analyze this problem of world unrest you will find that there is more than world unrest; you will find that there is the social unrest within the life, within the population, of the industralized nations, and you will find that there is, in the case of the British Empire, an unrest which is geographical. I should like for a few moments, because these matters seem to me to be of great importance with regard to the steering of the ship of state in the future, to consider, first, that unrest which is in the body politic, of England, and then glance for a few moments at that other form of unrest which I have referred to as geographical.

I do not know that I have anything very new or very original to say, but perhaps even if you have heard these points before, you will forgive me if I refer to them again.

During the period of the war it was my lot to conduct the recruiting of England, Scotland and Wales. I was brought thereby into very close and intimate contact with the lives of millions; and I found there in the great industrial cities, a condition of affairs which to me was quite unexpected. I found physical ill-being present to an extent and on a scale that I think no one imagined to be possible. I found more; I found disorganized families; I found men living always away from their home, moving as trade moved; and I found men whose minds were absolutely warped by their daily occupation. I can imagine nothing more serious in its effects upon the human mind than the sort of life that many of these men engaged in industrial England have to lead and the same is true of the men of any nation engaged in similar pursuits. I found men there who were machine menders, whose daily task it was, to look after some automatic machine or group of automatic machines, whose minds were continually starved of the exercise of that first and most important function of the human mind, the function of creating something; for they had nothing to do but to watch and to allow their minds to stagnate. After years of that life you find a man either in bitter revolt against he knows not what, or else you find him practically comatose and almost mindless. What is his greatest ambition? To get drunk on Saturday and to stay drunk until Monday or Tuesday, so that he cannot think of the life that he is leading.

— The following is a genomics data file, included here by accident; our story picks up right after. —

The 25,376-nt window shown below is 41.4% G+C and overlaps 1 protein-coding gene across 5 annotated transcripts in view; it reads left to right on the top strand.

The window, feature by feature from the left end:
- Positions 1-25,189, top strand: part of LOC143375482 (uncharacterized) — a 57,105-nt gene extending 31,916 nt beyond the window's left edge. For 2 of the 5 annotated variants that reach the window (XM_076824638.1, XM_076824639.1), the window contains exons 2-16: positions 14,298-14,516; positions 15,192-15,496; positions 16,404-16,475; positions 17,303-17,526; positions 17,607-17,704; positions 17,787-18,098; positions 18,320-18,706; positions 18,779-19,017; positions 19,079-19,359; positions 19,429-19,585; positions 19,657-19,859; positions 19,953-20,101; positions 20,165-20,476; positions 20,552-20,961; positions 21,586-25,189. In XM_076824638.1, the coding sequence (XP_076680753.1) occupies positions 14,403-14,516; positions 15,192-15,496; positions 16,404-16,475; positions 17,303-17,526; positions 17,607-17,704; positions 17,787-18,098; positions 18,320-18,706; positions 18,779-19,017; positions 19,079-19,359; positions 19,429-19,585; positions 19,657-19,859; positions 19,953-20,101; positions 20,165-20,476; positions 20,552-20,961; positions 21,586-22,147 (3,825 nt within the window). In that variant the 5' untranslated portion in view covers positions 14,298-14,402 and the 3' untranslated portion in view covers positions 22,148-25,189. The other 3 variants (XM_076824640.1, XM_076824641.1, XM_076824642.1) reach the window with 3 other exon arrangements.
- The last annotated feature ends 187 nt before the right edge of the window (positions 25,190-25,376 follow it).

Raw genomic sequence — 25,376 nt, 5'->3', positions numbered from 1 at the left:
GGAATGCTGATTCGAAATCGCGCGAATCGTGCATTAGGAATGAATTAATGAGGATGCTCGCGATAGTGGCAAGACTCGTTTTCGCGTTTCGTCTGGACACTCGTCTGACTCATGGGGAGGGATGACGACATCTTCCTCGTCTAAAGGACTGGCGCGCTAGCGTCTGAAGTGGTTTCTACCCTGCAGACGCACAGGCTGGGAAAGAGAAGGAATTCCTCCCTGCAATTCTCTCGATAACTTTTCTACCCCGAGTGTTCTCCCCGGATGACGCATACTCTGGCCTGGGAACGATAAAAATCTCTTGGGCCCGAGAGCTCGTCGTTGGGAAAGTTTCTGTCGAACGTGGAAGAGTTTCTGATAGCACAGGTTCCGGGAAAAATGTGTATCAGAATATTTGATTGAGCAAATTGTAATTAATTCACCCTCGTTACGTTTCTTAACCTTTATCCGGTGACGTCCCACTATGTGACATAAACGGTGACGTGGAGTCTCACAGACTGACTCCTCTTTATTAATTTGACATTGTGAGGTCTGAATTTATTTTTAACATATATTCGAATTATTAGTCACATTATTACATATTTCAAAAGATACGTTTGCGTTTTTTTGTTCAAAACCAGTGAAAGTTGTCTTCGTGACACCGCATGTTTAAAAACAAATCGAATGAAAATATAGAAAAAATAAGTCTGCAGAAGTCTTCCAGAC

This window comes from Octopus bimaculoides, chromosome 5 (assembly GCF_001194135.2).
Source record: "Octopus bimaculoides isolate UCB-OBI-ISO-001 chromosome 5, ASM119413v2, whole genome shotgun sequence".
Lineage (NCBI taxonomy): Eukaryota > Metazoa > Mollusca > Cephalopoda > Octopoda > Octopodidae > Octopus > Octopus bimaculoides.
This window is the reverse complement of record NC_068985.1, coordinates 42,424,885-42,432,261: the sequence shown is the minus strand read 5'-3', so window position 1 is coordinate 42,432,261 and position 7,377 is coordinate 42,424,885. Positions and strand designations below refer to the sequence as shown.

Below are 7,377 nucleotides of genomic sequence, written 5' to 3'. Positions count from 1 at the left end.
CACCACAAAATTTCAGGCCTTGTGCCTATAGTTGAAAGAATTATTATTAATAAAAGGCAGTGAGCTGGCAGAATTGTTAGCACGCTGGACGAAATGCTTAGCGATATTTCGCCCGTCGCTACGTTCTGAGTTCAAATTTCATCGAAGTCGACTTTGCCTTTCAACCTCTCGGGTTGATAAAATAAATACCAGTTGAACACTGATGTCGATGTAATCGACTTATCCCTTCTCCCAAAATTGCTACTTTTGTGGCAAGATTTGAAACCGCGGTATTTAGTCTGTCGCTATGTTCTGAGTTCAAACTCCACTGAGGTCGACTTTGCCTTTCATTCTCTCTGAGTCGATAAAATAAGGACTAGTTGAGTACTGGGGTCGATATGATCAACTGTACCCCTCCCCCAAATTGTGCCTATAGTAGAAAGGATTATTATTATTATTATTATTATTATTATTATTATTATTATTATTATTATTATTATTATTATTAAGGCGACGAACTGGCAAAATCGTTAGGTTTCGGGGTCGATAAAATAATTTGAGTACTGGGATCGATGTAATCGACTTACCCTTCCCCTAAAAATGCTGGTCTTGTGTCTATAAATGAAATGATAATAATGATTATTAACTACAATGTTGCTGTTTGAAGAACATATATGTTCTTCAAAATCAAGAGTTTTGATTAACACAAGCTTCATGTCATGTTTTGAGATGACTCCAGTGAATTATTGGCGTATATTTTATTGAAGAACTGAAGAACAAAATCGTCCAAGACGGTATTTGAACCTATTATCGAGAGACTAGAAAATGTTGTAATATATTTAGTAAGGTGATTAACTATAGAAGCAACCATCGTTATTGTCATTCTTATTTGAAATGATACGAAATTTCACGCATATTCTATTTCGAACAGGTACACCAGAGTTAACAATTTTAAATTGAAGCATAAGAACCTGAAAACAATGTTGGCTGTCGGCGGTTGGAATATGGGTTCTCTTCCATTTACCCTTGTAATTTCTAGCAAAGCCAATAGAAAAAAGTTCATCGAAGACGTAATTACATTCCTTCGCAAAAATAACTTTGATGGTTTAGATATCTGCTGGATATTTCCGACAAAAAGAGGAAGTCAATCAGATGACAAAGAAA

I found something more. I found men who through prudence, because of the nature of their employment and the uncertainty of their future, had never married, living among strangers, in uncomfortable lodgings, no one knowing whence they came or whether they went, or caring who they were. found women in the same condition of mental unhappiness. And I would say this, that you cannot have hundreds of thousands of adults living under conditions which make it impossible for them to marry and to bring up children in decency, and not have unrest; for the dearest, the deepest, the strongest instinct of


mankind is the instinct of parenthood, and if you have hundreds of thousands of adults without children you have ringing in their ears, inaudible to others but audible to them, the voices of the children that never will be born, saying to them:-"If we were born you would have some interest in the future. If we were born, in your old age we would be there to comfort you and work for you." And that causes unrest, the profound unrest that is eating out the heart of many of the men and women in the industralized nations of the world.

But not only are the unborn children the agitators in this world unrest, so also the children that have been born and that have been slain by the slums. Their voices speak across the grave. They, too, are agitators. That is one of the products of the industrial revolution which transformed the nations of Europe from being predominantly agricultural to being predominantly industrial. It is one of the by-products that will follow in every country, that is industralized, whose experience is at one time great prosperity and then a period of commercial depression; for the uncertainty, the need of gaining markets against keen competitors, make the establishment of homes, and the rearing of healthy families difficult for all, impossible for the less skilled. Before the war, that was the condition in the industralized countries of Europe, and I do not doubt that something of the same conditions exist on this continent, although here the wide open fields provided outlets in the great North West quarter for men who had it in them to go and serve in its development. Your conditions were not so difficult. But the world unrest, I believe, is the by-product of the industrial revolution which gave the power and the wealth to the industralized democracies. And it is there that I look for the heart of the unrest that we have to meet today, the heart of that unrest which is proper to the nation, which exists within the limits of the nation.

And not unconnected with it is that other unrest which I described as geographical. It was the wealth and the power acquired by the nations which were becoming industralized that made it possible for them to assume control over lands far outside their borders. In some cases within those lands the indigenous population had no experience of European diseases or of European civilization, and they melted before the contact of the Europeans as the snow melts in the spring, and the people of Europe, streaming out, were able to occupy those lands, and form great dominions within them. But there were other lands where the population did not vanish before the diseases of Europe, where the population had had as long an experience, aye, and far longer an experience of civilization even than the Europeans themselves, where it existed and prospered, after the coming of the Europeans. And if you look back over the history

« ПредыдущаяПродолжить »